The big miles post: comparing what we paid for what we would have paid

As anyone who reads this blog knows, I truly love finding a great miles/points deal. So when my wife and I started planning our honeymoon I realized this was the opportunity of a lifetime to use our points to maximize our enjoyment of flights and hotels wherever possible. While we couldn’t use them all over the places we visited (specifically, in Indonesia) we received such benefit that our honeymoon was that much better and that much cheaper.

This all started about 2 years ago when I got involved in the miles/points game. We started signing up for credit cards like the Chase Sapphire Preferred, Chase Freedom, Chase Ink Plus, and Chase Ink Cash. Each had a lucrative bonus of Ultimate Rewards points that we stored away for safekeeping. I also signed up for the Citibank American Airlines cards (both personal and business) in order to get 100,000 AA miles to supplement some I had from before the US Airways merger. I added the CitiBank ThankYou Premier card as well as Citi Prestige to get 100,000 ThankYou points as well. Finally, we signed up for a few hotel-based cards: We got the Starwood Personal and Business cards when the bonuses were 30,000 and 35,000 instead of the base level of 25,000 and we also both got the Chase Marriott cards. Sufficed to say, we had a lot of points to spend.

So, in this post I want to analyze the difference between what we paid and what we should have paid if we hadn’t used any points.

The first use of our points was our flights from New York-JFK to Denpasar, Bali. We decided to use Korean Airlines because they are a transfer partner of Chase as long as you have either the Sapphire Preferred or the Ink Plus. We took two flights to get there: one from New York to Seoul and another from Seoul to Bali. We decided to take a one day layover in Seoul so the flights below are not entirely accurate.

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The total cost using miles was 190,000 points + $166 in taxes. 

If we bought the tickets outright, the cost would have been significantly higher.

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As you can see, the tickets from New York to Seoul alone would have been $20,063.60 in total. For some reason I can’t seem to price out the Seoul->Bali ticket right now, but it likely would have been at least $2,000 each.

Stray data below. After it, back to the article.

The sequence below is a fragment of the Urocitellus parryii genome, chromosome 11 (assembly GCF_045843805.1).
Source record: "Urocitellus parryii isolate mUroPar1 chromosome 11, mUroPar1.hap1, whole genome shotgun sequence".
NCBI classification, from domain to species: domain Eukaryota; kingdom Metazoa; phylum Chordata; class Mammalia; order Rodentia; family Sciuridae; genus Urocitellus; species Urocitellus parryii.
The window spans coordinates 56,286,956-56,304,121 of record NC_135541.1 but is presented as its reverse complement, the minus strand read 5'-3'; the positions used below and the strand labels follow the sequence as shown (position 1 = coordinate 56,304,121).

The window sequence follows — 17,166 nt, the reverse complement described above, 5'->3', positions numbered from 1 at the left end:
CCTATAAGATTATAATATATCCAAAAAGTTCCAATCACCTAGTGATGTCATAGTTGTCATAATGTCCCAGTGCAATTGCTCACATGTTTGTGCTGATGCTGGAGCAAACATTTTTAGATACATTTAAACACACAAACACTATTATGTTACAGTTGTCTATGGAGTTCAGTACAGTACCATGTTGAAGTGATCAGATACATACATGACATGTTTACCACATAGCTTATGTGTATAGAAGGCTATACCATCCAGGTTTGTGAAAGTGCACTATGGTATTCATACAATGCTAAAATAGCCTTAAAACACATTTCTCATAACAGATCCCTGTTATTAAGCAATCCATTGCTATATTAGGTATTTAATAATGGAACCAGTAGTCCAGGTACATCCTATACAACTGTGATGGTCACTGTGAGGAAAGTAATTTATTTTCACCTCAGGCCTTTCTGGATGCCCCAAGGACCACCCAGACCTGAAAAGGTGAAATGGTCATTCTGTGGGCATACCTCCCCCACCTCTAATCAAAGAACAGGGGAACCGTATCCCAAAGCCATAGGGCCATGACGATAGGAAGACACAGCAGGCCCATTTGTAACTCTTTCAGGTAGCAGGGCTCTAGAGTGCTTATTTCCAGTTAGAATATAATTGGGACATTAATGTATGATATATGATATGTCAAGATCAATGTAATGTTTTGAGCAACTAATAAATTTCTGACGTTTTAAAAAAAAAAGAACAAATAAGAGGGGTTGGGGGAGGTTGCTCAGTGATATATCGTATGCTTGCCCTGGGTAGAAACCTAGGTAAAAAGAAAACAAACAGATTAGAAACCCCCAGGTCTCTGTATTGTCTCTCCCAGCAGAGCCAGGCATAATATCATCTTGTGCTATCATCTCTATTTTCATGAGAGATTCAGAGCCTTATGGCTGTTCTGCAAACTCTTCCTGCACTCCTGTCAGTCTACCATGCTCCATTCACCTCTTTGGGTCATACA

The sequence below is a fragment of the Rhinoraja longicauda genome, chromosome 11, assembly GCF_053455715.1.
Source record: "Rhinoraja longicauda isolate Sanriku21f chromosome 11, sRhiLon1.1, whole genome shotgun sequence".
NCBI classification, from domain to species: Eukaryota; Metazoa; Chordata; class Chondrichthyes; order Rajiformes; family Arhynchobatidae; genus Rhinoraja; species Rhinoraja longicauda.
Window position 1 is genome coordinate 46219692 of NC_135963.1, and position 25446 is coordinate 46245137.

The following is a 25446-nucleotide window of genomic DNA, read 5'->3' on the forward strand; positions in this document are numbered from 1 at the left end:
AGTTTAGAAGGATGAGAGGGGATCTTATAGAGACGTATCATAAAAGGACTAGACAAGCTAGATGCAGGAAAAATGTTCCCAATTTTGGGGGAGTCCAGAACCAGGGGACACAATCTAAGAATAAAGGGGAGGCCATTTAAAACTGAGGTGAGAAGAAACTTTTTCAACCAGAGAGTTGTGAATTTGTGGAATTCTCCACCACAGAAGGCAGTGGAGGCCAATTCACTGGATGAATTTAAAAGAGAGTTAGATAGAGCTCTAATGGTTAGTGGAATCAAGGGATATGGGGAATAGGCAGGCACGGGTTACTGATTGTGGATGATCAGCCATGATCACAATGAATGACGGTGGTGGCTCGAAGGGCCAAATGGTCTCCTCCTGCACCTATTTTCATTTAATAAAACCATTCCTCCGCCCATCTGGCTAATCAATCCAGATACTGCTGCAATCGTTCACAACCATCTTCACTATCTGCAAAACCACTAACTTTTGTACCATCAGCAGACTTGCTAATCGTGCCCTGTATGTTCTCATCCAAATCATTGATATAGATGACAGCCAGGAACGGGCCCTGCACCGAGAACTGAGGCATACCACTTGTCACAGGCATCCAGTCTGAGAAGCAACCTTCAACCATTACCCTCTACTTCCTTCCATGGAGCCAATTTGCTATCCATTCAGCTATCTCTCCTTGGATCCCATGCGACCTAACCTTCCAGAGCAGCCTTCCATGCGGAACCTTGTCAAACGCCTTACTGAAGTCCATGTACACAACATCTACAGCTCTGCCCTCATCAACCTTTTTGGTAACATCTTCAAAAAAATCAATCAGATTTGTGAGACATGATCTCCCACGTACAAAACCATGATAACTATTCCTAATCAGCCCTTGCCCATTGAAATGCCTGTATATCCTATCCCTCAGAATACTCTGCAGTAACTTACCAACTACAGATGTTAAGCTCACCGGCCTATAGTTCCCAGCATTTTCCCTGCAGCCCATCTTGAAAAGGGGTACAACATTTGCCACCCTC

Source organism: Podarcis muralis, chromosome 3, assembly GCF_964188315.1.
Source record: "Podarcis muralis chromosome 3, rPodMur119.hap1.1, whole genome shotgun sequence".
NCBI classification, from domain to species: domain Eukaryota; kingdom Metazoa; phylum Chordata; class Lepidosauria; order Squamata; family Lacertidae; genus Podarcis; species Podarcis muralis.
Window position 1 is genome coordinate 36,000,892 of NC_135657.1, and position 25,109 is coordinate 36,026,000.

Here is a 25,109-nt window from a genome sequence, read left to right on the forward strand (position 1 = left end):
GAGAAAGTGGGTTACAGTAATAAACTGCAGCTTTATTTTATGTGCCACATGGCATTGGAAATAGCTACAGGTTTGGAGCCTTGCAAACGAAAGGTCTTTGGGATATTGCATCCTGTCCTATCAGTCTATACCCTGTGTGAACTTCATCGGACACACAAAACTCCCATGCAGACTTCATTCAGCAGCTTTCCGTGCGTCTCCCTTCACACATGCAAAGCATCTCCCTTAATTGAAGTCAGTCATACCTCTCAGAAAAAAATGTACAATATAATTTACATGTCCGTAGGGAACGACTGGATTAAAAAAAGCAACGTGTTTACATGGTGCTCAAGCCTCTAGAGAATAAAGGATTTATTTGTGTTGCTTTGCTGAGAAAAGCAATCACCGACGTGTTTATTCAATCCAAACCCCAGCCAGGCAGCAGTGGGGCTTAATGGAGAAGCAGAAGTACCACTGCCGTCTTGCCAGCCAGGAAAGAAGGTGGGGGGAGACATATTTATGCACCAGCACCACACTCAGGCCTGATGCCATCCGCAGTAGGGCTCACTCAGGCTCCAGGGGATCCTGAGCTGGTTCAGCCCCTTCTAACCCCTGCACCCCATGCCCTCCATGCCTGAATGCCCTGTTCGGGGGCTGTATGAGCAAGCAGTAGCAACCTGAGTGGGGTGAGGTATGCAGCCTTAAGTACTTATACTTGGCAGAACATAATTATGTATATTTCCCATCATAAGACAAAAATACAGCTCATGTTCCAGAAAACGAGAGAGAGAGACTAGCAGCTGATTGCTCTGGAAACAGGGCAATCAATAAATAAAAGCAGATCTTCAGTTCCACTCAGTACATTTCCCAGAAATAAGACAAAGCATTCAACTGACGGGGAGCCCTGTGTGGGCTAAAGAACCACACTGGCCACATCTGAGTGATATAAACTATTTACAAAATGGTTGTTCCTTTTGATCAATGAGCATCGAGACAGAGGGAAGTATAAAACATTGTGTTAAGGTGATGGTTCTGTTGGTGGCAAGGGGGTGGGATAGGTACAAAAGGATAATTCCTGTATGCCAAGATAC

For our next major journey on miles we flew from Singapore to London on British Airways. We used American Airlines miles to purchase these tickets before the big devaluation it actually cost us less than quoted below: only 70,000 American Airlines miles each.

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With taxes and fees, the total cost was 140,000 miles + $588.40 in taxes and fees.

Running total: 330,000 miles + $754.40.

The actual cost would have been much more (although less than Korean Air):

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Total cost for this flight with two people: $13,057.60.

Running total: $33,121.20

The last major flight was our return home from Frankfurt to New York-JFK with Singapore Airlines. Our two tickets used quite a few miles because the saver award was not available. I had two transfer over 100,000 Citi ThankYou points and Chase points to get it, but it was well worth it.

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With conversion from the date of purchase, the total cost was 221,000 miles + $621.62.

Final total for flights: 551,000 miles + $1,376.03.

From the example below our flight cost would have been $10,183.12.

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Final total for flights: $43,304.32.

One major aspect of this travel I am not including in cost was all the lounges we visited. As a first class passenger we had access to a number of lounges at each airport and with the Citi Prestige we had access to even more through the Priority Pass network. Even in Lombok Airport – a tiny blip on the screen in Indonesia – there was a Sheraton Lounge that took it. We must have saved a few hundred dollars on food and time due to this benefit.


Now we can start discussing the hotels we stayed in because they were also heavily discounted. The first use of points was at the Four Points by Sheraton Hotel in Singapore. As it is a newly rebranded hotel there was a discount in the price although we used our points anyway. We booked to stay for 3 nights on points instead of paying the full price.

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Total hotel points used: 30,000

If we had paid for it outright, the cost would have been around $120/night, totalling $360.